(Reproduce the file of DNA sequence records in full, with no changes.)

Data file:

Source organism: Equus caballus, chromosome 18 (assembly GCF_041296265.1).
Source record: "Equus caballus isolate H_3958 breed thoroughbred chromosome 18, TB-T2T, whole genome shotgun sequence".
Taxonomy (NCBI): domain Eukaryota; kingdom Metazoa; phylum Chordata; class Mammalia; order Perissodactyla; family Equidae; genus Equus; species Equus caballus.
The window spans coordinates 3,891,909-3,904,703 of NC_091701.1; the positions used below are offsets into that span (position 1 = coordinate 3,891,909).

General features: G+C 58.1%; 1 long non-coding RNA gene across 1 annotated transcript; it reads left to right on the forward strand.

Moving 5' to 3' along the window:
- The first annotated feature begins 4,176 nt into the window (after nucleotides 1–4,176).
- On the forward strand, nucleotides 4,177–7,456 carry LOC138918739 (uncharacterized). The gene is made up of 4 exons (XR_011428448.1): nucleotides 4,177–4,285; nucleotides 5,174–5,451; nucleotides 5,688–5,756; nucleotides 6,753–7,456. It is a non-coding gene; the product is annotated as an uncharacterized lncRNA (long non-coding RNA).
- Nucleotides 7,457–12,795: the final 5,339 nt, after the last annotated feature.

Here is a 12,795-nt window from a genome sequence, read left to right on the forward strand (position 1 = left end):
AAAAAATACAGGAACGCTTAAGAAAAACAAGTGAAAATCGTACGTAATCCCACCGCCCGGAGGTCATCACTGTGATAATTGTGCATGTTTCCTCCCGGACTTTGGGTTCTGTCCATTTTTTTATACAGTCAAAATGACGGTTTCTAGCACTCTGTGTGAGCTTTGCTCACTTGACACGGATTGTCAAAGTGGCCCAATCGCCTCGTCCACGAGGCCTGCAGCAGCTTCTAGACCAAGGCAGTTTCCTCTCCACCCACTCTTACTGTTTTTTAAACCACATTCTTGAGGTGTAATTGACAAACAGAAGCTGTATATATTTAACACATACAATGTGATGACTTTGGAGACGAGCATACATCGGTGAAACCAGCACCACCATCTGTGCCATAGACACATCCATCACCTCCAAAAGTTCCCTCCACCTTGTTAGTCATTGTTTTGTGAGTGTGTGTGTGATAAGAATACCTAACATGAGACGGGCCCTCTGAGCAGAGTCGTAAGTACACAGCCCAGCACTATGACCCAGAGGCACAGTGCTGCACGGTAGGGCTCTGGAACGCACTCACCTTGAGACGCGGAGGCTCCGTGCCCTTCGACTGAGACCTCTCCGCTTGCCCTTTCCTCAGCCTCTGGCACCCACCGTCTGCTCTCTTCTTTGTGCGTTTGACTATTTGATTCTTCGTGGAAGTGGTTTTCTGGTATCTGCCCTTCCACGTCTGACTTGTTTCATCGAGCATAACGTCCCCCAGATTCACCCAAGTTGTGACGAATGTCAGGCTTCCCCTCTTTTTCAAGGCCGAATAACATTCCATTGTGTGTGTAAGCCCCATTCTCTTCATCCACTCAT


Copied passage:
Source organism: Equus caballus, chromosome 18 (assembly GCF_041296265.1).
Source record: "Equus caballus isolate H_3958 breed thoroughbred chromosome 18, TB-T2T, whole genome shotgun sequence".
Taxonomy (NCBI): domain Eukaryota; kingdom Metazoa; phylum Chordata; class Mammalia; order Perissodactyla; family Equidae; genus Equus; species Equus caballus.
The window spans coordinates 3,891,909-3,904,703 of NC_091701.1; the positions used below are offsets into that span (position 1 = coordinate 3,891,909).

General features: G+C 58.1%; 1 long non-coding RNA gene across 1 annotated transcript; it reads left to right on the forward strand.

Moving 5' to 3' along the window:
- The first annotated feature begins 4,176 nt into the window (after nucleotides 1–4,176).
- On the forward strand, nucleotides 4,177–7,456 carry LOC138918739 (uncharacterized). The gene is made up of 4 exons (XR_011428448.1): nucleotides 4,177–4,285; nucleotides 5,174–5,451; nucleotides 5,688–5,756; nucleotides 6,753–7,456. It is a non-coding gene; the product is annotated as an uncharacterized lncRNA (long non-coding RNA).
- Nucleotides 7,457–12,795: the final 5,339 nt, after the last annotated feature.

Here is a 12,795-nt window from a genome sequence, read left to right on the forward strand (position 1 = left end):
AAAAAATACAGGAACGCTTAAGAAAAACAAGTGAAAATCGTACGTAATCCCACCGCCCGGAGGTCATCACTGTGATAATTGTGCATGTTTCCTCCCGGACTTTGGGTTCTGTCCATTTTTTTATACAGTCAAAATGACGGTTTCTAGCACTCTGTGTGAGCTTTGCTCACTTGACACGGATTGTCAAAGTGGCCCAATCGCCTCGTCCACGAGGCCTGCAGCAGCTTCTAGACCAAGGCAGTTTCCTCTCCACCCACTCTTACTGTTTTTTAAACCACATTCTTGAGGTGTAATTGACAAACAGAAGCTGTATATATTTAACACATACAATGTGATGACTTTGGAGACGAGCATACATCGGTGAAACCAGCACCACCATCTGTGCCATAGACACATCCATCACCTCCAAAAGTTCCCTCCACCTTGTTAGTCATTGTTTTGTGAGTGTGTGTGTGATAAGAATACCTAACATGAGACGGGCCCTCTGAGCAGAGTCGTAAGTACACAGCCCAGCACTATGACCCAGAGGCACAGTGCTGCACGGTAGGGCTCTGGAACGCACTCACCTTGAGACGCGGAGGCTCCGTGCCCTTCGACTGAGACCTCTCCGCTTGCCCTTTCCTCAGCCTCTGGCACCCACCGTCTGCTCTCTTCTTTGTGCGTTTGACTATTTGATTCTTCGTGGAAGTGGTTTTCTGGTATCTGCCCTTCCACGTCTGACTTGTTTCATCGAGCATAACGTCCCCCAGATTCACCCAAGTTGTGACGAATGTCAGGCTTCCCCTCTTTTTCAAGGCCGAATAACATTCCATTGTGTGTGTAAGCCCCATTCTCTTCATCCACTCAT